How Do Heaters Work in Tesla Cars?


how do tesla heaters work

If you are interested in buying a Tesla car you may be wondering how the heater works, among other things. Many people are unsure of how the heater would work since Tesla is known for energy efficiency, and typically car heaters are not always that efficient.

Heaters in Tesla cars work by using a resistance heater to warm up the car. As the Tesla vehicle is heating up, the resistance heater will use 400 volts of energy to increase a decline in currents. This allows for the inside of the car to be cozy while being much more efficient than most cars. 

You probably would still like to have an in-depth explanation of how the car heaters work for Tesla. Throughout the rest of this article, the process of heating a Tesla car will be explained along with other questions you may be pondering as well. 

How Are Tesla Cars Heated?

Tesla vehicles use a method of heating that many cars do not have the luxury of using. Because Tesla is electric, there is not as much energy being wasted while heat is trying to circulate throughout the car. 

There are several steps that go into heating up a Tesla. Keep reading to find out what happens.

  • Tesla has a heater that uses energy instead of antifreeze that is normally used.
  • They use a resistance heater, which reduces the currents typically happening that warm a car up.
  • Since there are 400 extra volts available, Tesla uses them to reduce the amount of energy that regular cars take to produce heat.

Do All Teslas Use a Resistance Heater?

All Teslas do not use a resistance heater. Since the Model Y Tesla has made its first appearance, the concept of a heat pump has been brought to the attention of all Tesla car owners. The pump has been around for much longer, though.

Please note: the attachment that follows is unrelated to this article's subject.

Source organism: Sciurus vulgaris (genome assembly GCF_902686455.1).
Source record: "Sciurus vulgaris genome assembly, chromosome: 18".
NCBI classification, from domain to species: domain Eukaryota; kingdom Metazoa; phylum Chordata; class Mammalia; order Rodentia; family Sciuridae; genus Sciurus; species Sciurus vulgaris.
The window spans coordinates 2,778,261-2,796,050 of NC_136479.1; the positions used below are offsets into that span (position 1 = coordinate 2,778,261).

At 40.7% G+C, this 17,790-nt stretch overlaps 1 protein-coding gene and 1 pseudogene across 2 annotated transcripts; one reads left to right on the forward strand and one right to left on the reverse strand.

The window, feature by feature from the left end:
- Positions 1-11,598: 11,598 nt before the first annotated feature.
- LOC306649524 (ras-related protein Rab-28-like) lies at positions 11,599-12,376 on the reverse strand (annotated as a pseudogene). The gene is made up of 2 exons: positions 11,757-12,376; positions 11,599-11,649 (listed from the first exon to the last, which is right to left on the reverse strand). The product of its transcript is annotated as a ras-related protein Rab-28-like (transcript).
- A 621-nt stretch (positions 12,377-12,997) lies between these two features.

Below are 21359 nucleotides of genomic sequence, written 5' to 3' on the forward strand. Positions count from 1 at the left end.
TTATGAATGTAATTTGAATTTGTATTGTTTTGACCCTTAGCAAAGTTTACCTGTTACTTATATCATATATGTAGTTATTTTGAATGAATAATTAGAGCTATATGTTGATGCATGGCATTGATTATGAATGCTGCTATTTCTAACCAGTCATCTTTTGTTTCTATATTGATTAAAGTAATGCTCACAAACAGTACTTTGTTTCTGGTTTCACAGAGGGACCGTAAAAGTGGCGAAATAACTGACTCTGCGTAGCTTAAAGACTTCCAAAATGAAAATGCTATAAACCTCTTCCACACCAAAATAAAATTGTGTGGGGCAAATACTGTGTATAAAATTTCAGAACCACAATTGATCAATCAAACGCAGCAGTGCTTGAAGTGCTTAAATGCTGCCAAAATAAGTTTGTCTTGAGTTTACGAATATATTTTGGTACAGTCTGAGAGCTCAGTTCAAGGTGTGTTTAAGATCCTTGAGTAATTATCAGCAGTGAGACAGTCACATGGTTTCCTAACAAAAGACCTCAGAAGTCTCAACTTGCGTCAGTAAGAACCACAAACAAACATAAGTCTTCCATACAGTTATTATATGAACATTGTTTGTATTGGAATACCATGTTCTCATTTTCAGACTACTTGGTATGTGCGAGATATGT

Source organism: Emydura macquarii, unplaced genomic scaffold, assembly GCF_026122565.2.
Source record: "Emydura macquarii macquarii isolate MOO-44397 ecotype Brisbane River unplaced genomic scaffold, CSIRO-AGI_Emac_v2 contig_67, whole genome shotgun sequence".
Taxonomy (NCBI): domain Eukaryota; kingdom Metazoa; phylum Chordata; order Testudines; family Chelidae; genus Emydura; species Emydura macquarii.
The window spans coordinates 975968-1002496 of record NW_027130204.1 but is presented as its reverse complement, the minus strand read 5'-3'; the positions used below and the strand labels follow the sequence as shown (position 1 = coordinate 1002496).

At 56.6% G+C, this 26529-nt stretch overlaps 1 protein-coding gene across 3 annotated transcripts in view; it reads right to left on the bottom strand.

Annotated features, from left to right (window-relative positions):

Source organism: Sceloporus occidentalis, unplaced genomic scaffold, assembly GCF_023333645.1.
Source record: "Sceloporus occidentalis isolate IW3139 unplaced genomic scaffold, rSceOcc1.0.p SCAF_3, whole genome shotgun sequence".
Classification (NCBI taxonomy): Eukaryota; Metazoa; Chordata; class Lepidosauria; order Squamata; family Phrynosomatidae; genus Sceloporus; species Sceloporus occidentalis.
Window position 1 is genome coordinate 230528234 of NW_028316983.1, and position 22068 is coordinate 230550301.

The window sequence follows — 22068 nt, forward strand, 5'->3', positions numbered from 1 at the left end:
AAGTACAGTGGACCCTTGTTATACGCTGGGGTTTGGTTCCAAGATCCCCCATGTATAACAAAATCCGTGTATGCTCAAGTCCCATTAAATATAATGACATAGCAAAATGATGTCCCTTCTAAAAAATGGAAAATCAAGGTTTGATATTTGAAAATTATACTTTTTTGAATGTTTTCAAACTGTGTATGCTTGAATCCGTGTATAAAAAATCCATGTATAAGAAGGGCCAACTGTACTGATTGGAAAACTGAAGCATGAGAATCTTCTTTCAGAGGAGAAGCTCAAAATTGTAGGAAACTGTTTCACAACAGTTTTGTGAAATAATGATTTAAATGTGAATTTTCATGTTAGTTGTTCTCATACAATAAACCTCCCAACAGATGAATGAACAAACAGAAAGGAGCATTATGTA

Even though Tesla by themselves are more energy-efficient than most vehicles, whenever the heat is on, the resistance heaters decrease the amount of distance a Tesla can drive. Heat pumps change the game by saving you the extra miles that are lost when a resistance pump is doing its job. 

Does it Really Matter Which Heater I Have in My Tesla?

The answer to this question really depends on what matters to you. However, most people would agree that a pump heater is better than having a resistance heater. Here are some of the reasons why people believe this.

  • Resistance heaters take away the electricity that can be used to drive the car and heat the interior instead.
  • Heat is made by recycling the colder out from the outside of the car.
  • Heater pumps are being improved upon

People are more likely to invest in an electric vehicle that has a heat pump, especially those who live in colder climates. Many have been cautious about switching to a more energy-efficient car because of many reasons, one being that they are unsure of how efficient the car actually is. Having a heat pump helps eliminate those suspicions and demonstrates a positive environmental impact.

Some Helpful Tips For The Cold

If you are not able to have a pump heater in your Tesla, that is not necessarily a horrible thing. You may, however, want to know of some tips that will be of great benefit to you when the weather gets chilly. 

Let The Charging Finish Right Before You Go